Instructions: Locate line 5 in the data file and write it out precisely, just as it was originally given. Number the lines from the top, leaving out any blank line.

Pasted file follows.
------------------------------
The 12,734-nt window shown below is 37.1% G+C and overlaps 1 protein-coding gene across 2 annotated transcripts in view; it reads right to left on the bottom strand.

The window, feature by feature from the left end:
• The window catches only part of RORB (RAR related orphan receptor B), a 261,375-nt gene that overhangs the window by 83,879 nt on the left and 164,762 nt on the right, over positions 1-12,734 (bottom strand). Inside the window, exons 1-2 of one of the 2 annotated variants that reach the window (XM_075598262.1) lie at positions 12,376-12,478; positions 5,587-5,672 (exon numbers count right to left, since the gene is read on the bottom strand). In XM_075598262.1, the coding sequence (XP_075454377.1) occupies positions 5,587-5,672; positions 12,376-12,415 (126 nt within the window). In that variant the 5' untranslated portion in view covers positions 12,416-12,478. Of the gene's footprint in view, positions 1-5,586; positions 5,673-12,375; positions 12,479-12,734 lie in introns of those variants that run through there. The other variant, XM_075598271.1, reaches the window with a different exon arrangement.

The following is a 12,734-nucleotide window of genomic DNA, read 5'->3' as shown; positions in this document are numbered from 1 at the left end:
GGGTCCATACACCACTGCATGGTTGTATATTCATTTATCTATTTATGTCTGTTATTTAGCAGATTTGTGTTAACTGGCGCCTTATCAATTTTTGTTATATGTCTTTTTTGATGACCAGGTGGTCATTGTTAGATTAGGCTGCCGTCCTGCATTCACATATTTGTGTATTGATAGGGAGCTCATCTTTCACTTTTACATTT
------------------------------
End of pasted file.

GGGTCCATACACCACTGCATGGTTGTATATTCATTTATCTATTTATGTCTGTTATTTAGCAGATTTGTGTTAACTGGCGCCTTATCAATTTTTGTTATATGTCTTTTTTGATGACCAGGTGGTCATTGTTAGATTAGGCTGCCGTCCTGCATTCACATATTTGTGTATTGATAGGGAGCTCATCTTTCACTTTTACATTT